T Nation

Is This Training Dangerous?

So I have been working out for a while now just recently started a real program though…any who I have a friend who has made some great gains as has gotten lean…he follows t-dawg 2.0 as his diet but, his training routine is pretty different from what is usually advised.

He does a type of body part split where for example on mondays he will workout his chest and triceps, but instead of really counting reps or exercises he just lifts; changes rep ranges between sets or exercises but pretty much lifts until he is tired, not exhausted. Is there a danger to doing this?

[quote]determined88 wrote:
So I have been working out for a while now just recently started a real program though…any who I have a friend who has made some great gains as has gotten lean…he follows t-dawg 2.0 as his diet but, his training routine is pretty different from what is usually advised.

He does a type of body part split where for example on mondays he will workout his chest and triceps, but instead of really counting reps or exercises he just lifts; changes rep ranges between sets or exercises but pretty much lifts until he is tired, not exhausted. Is there a danger to doing this?[/quote]

Maybe I’m reading your post wrong, but if you consider getting bigger and stronger dangerous, then yes.

know it just that the mods change the titles…what I mean is that is this a smart way to train? he doesn’t keep a log or really count sets he just lifts.

on mondays chest and triceps he will do something like this:
1.flat bench press 5 sets, changes the reps
2. decline bench press 5 sets changes the reps
3. incline bench press
4. pec deck
5. tricep rope pull
6. db tricep extension

He keeps rest short and has made some great progres.

Me on the other hand sticks to the advice given on here, doing full body workouts ,4 compounds 2 isolations and have not made nearly the same progress. whats up with that?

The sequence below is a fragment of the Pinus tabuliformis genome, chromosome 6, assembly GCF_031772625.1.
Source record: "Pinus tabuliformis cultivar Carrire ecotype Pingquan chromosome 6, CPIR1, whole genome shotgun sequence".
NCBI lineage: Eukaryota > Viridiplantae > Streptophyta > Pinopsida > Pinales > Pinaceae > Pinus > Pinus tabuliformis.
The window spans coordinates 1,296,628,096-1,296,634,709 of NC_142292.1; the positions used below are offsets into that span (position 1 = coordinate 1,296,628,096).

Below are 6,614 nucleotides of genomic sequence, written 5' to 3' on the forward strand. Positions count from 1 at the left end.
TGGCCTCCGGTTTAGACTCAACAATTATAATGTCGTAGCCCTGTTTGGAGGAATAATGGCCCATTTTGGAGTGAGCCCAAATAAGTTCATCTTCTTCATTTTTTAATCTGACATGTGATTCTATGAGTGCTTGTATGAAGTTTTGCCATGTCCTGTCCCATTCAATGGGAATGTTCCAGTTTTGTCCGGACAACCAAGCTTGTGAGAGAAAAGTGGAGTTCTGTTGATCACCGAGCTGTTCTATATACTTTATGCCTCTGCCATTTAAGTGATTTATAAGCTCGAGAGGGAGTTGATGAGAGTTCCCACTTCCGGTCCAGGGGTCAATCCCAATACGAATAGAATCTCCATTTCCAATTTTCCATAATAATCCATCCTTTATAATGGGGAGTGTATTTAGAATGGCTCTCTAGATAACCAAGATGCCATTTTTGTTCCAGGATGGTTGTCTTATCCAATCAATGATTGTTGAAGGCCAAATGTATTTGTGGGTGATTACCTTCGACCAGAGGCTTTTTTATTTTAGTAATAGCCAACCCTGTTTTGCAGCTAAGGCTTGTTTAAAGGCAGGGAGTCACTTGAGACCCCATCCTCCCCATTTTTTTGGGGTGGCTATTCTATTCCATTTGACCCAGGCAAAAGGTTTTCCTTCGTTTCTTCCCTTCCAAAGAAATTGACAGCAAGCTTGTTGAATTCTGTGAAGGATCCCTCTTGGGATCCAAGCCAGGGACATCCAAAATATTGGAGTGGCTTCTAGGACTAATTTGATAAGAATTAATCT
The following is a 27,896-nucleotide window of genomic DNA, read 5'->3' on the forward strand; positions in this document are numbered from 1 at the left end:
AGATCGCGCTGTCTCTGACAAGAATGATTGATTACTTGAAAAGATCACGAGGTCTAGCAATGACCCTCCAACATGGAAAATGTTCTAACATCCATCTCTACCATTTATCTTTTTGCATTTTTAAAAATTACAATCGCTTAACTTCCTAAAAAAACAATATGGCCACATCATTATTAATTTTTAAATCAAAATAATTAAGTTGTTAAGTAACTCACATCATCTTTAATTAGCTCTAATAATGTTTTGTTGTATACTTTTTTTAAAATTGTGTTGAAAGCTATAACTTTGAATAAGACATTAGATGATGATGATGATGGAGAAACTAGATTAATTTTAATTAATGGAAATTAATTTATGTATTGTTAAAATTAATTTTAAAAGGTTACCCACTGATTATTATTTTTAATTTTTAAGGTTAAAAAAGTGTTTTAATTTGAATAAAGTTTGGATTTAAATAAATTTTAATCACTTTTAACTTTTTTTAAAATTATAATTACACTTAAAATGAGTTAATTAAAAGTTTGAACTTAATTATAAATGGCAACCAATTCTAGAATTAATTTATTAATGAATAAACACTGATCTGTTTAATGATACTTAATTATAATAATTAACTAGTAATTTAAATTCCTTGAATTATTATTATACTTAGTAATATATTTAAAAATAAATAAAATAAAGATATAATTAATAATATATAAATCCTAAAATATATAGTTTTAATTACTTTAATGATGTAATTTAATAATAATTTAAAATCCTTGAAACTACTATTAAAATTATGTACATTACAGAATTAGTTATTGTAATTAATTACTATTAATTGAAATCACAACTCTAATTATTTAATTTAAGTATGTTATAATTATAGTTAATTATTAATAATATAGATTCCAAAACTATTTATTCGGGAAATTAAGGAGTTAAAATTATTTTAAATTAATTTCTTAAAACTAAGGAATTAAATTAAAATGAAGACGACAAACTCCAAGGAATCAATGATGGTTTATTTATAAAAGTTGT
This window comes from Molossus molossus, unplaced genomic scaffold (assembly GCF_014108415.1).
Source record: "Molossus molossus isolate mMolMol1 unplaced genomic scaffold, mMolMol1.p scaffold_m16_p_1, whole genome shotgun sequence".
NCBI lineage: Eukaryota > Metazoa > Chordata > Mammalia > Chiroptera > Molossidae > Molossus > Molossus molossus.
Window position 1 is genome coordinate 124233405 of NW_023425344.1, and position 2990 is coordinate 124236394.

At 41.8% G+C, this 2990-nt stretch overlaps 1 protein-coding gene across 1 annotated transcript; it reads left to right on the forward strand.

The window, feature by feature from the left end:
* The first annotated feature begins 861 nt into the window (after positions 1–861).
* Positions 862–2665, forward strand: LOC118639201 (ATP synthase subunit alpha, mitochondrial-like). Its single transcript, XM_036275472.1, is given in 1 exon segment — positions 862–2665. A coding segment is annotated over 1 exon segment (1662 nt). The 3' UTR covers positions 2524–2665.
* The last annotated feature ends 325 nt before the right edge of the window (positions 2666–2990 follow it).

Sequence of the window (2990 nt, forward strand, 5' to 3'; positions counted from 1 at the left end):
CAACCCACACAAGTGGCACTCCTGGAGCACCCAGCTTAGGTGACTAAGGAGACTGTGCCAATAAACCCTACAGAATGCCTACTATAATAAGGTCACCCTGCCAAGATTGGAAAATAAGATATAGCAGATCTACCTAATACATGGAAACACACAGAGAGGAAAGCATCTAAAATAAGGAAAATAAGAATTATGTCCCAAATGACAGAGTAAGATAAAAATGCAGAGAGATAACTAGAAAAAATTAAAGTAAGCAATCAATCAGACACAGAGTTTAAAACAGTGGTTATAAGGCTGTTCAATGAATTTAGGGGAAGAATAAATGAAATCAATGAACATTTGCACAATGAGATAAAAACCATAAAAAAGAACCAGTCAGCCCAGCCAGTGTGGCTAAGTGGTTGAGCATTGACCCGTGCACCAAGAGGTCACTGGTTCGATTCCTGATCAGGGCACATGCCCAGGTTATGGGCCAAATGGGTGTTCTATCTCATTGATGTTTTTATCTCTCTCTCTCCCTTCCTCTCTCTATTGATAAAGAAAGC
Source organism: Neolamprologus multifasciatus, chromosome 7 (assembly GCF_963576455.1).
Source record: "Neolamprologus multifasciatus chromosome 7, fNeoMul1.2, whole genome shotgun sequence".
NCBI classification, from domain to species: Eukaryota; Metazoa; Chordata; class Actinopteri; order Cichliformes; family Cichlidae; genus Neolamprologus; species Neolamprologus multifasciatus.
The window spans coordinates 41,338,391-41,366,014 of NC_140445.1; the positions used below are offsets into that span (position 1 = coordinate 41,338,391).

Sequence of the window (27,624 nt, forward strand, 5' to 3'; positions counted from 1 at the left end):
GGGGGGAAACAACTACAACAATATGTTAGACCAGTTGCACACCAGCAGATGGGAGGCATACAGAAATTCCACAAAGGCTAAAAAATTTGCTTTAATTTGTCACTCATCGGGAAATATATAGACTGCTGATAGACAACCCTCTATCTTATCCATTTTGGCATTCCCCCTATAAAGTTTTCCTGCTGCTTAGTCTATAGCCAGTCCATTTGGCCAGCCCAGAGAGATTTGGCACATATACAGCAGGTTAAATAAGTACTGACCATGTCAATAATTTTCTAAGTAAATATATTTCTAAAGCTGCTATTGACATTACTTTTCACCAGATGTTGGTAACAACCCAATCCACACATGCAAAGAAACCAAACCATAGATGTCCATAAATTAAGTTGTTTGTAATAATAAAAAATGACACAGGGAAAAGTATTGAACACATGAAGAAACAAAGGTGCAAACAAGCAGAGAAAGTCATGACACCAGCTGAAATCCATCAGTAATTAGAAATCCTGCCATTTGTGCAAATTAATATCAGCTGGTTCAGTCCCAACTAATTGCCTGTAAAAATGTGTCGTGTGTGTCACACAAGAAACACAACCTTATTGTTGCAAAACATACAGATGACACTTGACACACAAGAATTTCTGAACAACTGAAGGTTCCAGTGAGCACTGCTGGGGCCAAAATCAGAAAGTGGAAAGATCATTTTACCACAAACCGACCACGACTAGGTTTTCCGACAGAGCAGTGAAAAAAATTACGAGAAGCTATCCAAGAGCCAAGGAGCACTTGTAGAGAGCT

nothing wrong with lifting intuitively.

Well, whats your diet?

Well I am following TBT on mon, wed, and fri. On tues, thurs and sat I am doing 100 reps to bigger muscles(chest and shoulders) and I run 30 min on lifting days, 45 on non-lifting days. I am also following t-dawg 2.0

No not at all. I’d say it’s a very safe way to train.

The only danger is that buy not counting reps, he won’t know what he needs to do next time to progress, so gains probably won’t be as quick as they could be.

really…is it not overtraining or if not, not well balanced? it seems like a good way to train because he never has to worry if someone is on a machine he needs because he just uses another one. He never has a program just lifts some days he will do 5 exercises some days 8 some days 3 sets per exercises other days up to 8. I posted a routine he does on here a while back and people where criticizing it saying it was not well balanced, that his front delts where getting more work and that he was not going to develop evenly but he looks ok to me.

[quote]Sxio wrote:
No not at all. I’d say it’s a very safe way to train.

The only danger is that buy not counting reps, he won’t know what he needs to do next time to progress, so gains probably won’t be as quick as they could be.

[/quote]

I told him this one time and he just said that he does not worry about it because if he feels he is lacking or that he is not that tired he will just throw in some more reps or sets.

he may be an easy gainer and you a hard gainer. You can’t judge a program based on what success one person has. You have to have a larger sample size than one. If it works for him, it works. Maybe he would be doing better with a different program. Maybe not.

Also, you don’t have to do the same order every day. You can do a set of benches, shoulder presses, benches, then skip presses and do something else - as long as you keep a log, it’s the same thing (essentially) that you’re already doing. Just make sure, at the end of the day, that you can honestly say you are lifting as hard as you can.

[quote]determined88 wrote:
So I have been working out for a while now just recently started a real program though…any who I have a friend who has made some great gains as has gotten lean…he follows t-dawg 2.0 as his diet but, his training routine is pretty different from what is usually advised.

He does a type of body part split where for example on mondays he will workout his chest and triceps, but instead of really counting reps or exercises he just lifts; changes rep ranges between sets or exercises but pretty much lifts until he is tired, not exhausted. Is there a danger to doing this?[/quote]